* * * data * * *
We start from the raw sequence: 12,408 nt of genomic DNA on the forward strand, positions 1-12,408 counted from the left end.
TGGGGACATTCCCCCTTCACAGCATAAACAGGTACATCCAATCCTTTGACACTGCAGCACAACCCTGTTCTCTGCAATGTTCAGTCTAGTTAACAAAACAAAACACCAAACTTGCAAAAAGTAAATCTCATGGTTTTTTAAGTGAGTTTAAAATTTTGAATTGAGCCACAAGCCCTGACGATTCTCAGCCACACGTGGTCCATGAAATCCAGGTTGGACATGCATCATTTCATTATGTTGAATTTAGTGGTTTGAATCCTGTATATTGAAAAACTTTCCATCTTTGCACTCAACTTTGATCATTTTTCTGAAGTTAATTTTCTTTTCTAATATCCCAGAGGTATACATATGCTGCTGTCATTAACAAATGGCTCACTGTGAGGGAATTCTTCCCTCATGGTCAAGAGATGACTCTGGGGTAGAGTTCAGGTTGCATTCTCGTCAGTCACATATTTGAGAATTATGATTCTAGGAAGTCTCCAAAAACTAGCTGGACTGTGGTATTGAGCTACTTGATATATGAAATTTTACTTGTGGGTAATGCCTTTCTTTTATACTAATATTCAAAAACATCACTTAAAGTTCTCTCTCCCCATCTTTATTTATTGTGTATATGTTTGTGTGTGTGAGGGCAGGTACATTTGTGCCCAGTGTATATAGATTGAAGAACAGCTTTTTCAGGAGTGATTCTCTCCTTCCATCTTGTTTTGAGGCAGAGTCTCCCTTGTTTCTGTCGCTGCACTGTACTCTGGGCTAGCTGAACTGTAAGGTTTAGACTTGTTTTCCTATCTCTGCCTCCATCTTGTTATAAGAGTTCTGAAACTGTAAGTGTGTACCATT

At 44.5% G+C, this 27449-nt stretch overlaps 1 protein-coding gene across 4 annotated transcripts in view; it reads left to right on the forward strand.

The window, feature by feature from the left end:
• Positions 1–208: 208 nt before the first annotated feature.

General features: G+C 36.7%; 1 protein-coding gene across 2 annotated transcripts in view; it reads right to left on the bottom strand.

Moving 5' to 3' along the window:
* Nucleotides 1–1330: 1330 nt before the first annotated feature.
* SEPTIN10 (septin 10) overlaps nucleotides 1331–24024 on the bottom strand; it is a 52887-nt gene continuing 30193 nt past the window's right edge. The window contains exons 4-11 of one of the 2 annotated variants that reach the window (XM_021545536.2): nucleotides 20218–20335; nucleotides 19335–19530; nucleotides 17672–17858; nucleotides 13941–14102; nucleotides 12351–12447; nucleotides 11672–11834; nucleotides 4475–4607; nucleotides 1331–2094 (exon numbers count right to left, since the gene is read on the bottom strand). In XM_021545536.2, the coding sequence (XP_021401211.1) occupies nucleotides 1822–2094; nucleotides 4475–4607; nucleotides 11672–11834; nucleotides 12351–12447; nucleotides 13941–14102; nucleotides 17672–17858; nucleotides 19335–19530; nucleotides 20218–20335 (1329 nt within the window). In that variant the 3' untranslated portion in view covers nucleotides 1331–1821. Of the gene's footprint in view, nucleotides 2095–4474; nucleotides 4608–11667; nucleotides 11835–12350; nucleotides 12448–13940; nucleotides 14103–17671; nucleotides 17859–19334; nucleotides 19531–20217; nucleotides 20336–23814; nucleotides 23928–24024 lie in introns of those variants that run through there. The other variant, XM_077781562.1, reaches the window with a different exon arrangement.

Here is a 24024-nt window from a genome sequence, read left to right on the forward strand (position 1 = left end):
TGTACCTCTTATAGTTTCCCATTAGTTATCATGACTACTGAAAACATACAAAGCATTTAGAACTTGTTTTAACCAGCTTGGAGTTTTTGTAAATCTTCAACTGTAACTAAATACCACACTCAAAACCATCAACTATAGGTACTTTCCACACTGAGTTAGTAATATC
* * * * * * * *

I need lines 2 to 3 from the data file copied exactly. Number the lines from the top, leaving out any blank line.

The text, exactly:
TGGGGACATTCCCCCTTCACAGCATAAACAGGTACATCCAATCCTTTGACACTGCAGCACAACCCTGTTCTCTGCAATGTTCAGTCTAGTTAACAAAACAAAACACCAAACTTGCAAAAAGTAAATCTCATGGTTTTTTAAGTGAGTTTAAAATTTTGAATTGAGCCACAAGCCCTGACGATTCTCAGCCACACGTGGTCCATGAAATCCAGGTTGGACATGCATCATTTCATTATGTTGAATTTAGTGGTTTGAATCCTGTATATTGAAAAACTTTCCATCTTTGCACTCAACTTTGATCATTTTTCTGAAGTTAATTTTCTTTTCTAATATCCCAGAGGTATACATATGCTGCTGTCATTAACAAATGGCTCACTGTGAGGGAATTCTTCCCTCATGGTCAAGAGATGACTCTGGGGTAGAGTTCAGGTTGCATTCTCGTCAGTCACATATTTGAGAATTATGATTCTAGGAAGTCTCCAAAAACTAGCTGGACTGTGGTATTGAGCTACTTGATATATGAAATTTTACTTGTGGGTAATGCCTTTCTTTTATACTAATATTCAAAAACATCACTTAAAGTTCTCTCTCCCCATCTTTATTTATTGTGTATATGTTTGTGTGTGTGAGGGCAGGTACATTTGTGCCCAGTGTATATAGATTGAAGAACAGCTTTTTCAGGAGTGATTCTCTCCTTCCATCTTGTTTTGAGGCAGAGTCTCCCTTGTTTCTGTCGCTGCACTGTACTCTGGGCTAGCTGAACTGTAAGGTTTAGACTTGTTTTCCTATCTCTGCCTCCATCTTGTTATAAGAGTTCTGAAACTGTAAGTGTGTACCATT

At 44.5% G+C, this 27449-nt stretch overlaps 1 protein-coding gene across 4 annotated transcripts in view; it reads left to right on the forward strand.